And if I got $10 for every hit on the site, I’d be making more than a pretty penny — and I’d be logically more incented to keep the site right up to date with the latest releases of WriteLog.

To be fair, I’m way far behind on my updates and I’m in the process of fixing that as I write this.

But paying thousands (and for many — more thousands) of dollars on radios and antennas, plus making pilgrimages to far away Hamventions every year, and then complaining about the maintenance fee for a program that’s used for every contest…well, that’s why we all get to decide the value proposition to ourselves when we renew, isn’t it?

Scot, K9JY

Criteria for Moving K9JY WriteLog Site

WriteLog Home PageFor a long time, I’ve wanted to move the K9JY WriteLog site to a different software platform. Since it’s inception, I’ve used FrontPage to build the site.

The main reason I selected FrontPage originally was that I did not want to learn HTML code and FrontPage was one of the few programs out there that allowed me to build stuff out using what are now called widgets.

The problem with Front Page is that every time I update pages on WriteLog, I almost have to relearn the program all over again. The big things are not hard — but there are a lot of subtle things in a web page and subtle things, like timing in a DX pileup, take time to learn. Time I really don’t have.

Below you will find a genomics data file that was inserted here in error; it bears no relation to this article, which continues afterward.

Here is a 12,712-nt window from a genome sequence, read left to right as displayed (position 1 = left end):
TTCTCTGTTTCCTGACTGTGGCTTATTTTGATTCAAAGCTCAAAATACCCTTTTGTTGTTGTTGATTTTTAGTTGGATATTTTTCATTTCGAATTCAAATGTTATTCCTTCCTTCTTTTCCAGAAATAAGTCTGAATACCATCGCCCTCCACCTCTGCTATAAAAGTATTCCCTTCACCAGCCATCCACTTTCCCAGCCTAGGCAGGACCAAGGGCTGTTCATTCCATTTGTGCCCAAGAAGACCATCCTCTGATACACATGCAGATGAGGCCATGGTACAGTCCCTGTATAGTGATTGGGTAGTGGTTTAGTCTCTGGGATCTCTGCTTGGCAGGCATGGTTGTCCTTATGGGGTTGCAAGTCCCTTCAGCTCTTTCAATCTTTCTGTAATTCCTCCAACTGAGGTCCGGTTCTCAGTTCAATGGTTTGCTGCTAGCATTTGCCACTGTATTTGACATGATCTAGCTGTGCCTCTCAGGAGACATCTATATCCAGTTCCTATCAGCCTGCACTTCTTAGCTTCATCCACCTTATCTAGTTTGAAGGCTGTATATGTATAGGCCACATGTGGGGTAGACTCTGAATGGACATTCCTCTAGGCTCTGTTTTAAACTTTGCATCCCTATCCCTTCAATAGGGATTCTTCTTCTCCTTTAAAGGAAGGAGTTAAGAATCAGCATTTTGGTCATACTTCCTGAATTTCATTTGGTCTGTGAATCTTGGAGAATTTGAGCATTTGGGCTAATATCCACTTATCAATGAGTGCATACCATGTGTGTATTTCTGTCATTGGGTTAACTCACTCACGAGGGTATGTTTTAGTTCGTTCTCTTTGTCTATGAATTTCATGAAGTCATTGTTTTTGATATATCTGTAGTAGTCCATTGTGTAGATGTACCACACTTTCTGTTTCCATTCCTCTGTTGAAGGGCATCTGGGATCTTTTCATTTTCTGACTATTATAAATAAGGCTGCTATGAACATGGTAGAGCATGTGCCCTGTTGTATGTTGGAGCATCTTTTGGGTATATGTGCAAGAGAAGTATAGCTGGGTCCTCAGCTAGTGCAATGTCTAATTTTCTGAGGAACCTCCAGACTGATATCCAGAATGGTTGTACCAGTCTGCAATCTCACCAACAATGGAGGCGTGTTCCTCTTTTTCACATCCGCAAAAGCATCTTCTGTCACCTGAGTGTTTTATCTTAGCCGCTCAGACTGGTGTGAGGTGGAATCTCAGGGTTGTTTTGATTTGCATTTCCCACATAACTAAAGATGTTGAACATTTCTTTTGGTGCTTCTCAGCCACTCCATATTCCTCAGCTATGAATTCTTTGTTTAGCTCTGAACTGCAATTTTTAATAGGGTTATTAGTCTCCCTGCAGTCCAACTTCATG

Blogging software, as you see here, have widgets and modules. They are relatively easy to update. And, you can change the template that contains the content all you want (something I am prone to do…) without impacting the content.

Since I maintain three blogs, I have a lot more experience that is consistently applied using the software that maintains this site.

So I’m planning to move the WriteLog site over to blog software. It will still look like the WriteLog site does now (this template has three columns with the narrow ones on the right; I want three columns but narrow-wide-narrow as the format).